Theology is a community exercise. It's been described by St Anselm as faith seeking understanding so that we have Christian theology, Muslim theology, Jewish theology etc. Each theology draws on its own resources and often the conclusions in one faith seem to contradict the conclusions in another. Can both Jesus and Mohammed be the final revelation of God? Are all religions legitimate ways to salvation? Perry's thesis was that theology has to come out from its own narrow self-definitions and take seriously the theology of other faiths. To do so it might be possible to discover that seemingly contradictory religious truths may be more compatible than first thought, even producing a synthesis of belief. Interfaith practitioners are used to the idea of passing over into another faith and coming back to one's own to see it in a new light. Plurality now demands that theology does this. Perry stressed that this will not lead to a unified world religion but should allow different theologies to take seriously eachother's truth claims and seek together for truth in a dialogic way that hopefully will reduce the potential for interreligious conflict.
But is this really possible? Well only if we trust the other and believe that truth is to be found in their faith. And if truth is to be found there then it has to be compatible with our truth since truth is one. This is not always obvious, so contradictory truth claims need to be researched to find out how and where compatability and even complementarity
might lie. This is the task of interreligious theology. And we were given practical examples of it.
Perry took us through an exposition of Jesus as the Son of God and Mohammed as the Seal of the Prophets to see whether it's possible to have a common understanding of these doctrinal beliefs that are compatible and complementary. Muslims of course do not accept Jesus as the Son of God. Understanding this in a literal and biological sense they see the deification of a human being as polytheistic and idolatrous, totally opposed to the transcedence of God which is so central to their faith. This critique, Perry suggested, is not a critique of Christianity but a critique of how Muslims understand Christianity to be denying the transcendence of God. And yet Christians believe in the absolute transendence of God and are also opposed to polytheism and idolatry. So how do they understand the sonship of Jesus?Well we know that there are many Christologies. In the letter to the Romans we are told that "all led by the Spirit of God are sons of God" which would suggest that Jesus' unique sonship is based on his devotion to the will of God and his openness to the Spirit of God. In him it's possible to see what God's rule looks like and therefore, for Christians, Jesus is truly the image of the invisible God, but not the whole of God. It might well be that these kind of interpretations open up possibilities for compatibility and complementarity especially when Surah 4:17 of the Qur'an sees Jesus as the Word of God and the Spirit of God which is a designation not given to any other prophets.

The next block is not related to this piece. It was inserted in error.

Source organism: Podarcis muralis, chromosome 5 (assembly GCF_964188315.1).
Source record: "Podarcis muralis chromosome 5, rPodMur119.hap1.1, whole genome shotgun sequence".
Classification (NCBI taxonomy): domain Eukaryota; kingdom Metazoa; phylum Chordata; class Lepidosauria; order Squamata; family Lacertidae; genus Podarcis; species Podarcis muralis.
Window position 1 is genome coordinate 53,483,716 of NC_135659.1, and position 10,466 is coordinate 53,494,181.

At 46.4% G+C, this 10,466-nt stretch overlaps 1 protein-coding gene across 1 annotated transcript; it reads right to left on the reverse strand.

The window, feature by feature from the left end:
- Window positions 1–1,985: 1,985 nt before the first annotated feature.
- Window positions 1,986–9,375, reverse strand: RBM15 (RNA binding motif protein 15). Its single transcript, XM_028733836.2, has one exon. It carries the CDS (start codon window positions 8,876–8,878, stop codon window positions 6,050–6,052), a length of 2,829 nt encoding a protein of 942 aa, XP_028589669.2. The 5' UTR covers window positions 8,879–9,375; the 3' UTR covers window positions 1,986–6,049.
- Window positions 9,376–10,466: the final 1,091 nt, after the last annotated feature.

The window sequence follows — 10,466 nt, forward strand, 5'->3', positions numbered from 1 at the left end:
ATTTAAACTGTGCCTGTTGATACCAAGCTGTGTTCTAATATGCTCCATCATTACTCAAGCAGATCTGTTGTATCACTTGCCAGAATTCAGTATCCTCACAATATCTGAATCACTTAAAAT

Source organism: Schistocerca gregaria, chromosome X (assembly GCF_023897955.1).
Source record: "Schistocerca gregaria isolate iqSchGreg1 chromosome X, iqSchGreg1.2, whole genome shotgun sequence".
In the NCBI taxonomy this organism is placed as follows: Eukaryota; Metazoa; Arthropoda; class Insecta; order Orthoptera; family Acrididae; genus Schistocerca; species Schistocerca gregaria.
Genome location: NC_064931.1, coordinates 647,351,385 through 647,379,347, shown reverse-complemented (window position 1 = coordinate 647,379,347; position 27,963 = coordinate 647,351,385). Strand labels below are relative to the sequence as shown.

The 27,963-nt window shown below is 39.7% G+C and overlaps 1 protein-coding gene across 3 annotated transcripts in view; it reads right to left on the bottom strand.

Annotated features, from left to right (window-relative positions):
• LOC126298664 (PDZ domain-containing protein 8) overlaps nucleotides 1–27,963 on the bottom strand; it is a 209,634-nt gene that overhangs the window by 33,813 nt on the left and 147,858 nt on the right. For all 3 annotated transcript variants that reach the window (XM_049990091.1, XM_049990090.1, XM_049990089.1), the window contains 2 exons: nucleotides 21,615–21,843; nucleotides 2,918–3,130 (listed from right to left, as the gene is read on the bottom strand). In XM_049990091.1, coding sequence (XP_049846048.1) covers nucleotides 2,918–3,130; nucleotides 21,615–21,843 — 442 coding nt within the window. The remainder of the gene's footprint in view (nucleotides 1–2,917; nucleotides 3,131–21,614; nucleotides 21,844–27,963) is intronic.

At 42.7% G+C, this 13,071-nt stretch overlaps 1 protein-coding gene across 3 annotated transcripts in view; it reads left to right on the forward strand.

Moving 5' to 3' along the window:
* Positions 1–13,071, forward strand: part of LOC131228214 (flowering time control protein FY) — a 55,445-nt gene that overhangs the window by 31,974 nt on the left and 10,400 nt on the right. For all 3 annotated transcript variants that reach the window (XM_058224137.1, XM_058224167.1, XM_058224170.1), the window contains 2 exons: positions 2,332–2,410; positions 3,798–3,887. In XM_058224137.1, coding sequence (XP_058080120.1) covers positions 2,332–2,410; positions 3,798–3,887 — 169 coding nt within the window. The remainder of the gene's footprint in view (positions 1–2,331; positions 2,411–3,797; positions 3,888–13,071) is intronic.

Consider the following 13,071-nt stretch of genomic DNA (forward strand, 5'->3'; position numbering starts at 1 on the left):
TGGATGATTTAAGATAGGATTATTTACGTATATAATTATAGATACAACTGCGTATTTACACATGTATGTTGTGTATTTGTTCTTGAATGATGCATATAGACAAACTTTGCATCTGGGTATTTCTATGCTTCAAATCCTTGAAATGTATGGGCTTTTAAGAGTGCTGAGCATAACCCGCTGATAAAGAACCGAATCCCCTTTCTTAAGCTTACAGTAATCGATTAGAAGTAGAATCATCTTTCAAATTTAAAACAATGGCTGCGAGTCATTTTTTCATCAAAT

I know I'm explaining this in a rather simplistic way and leaving out much of Perry's exposition but I hope it gives a flavour of the possibilities in interreligious theology. I was excited by it and recognised that this kind of theological dialogue is an echo of the internal dialogue that goes on in the hearts of many people who engage in interfaith relations and are challenged by the faith and holiness they encounter in others. I'm sure you'll hear more of the Gifford lectures in the future.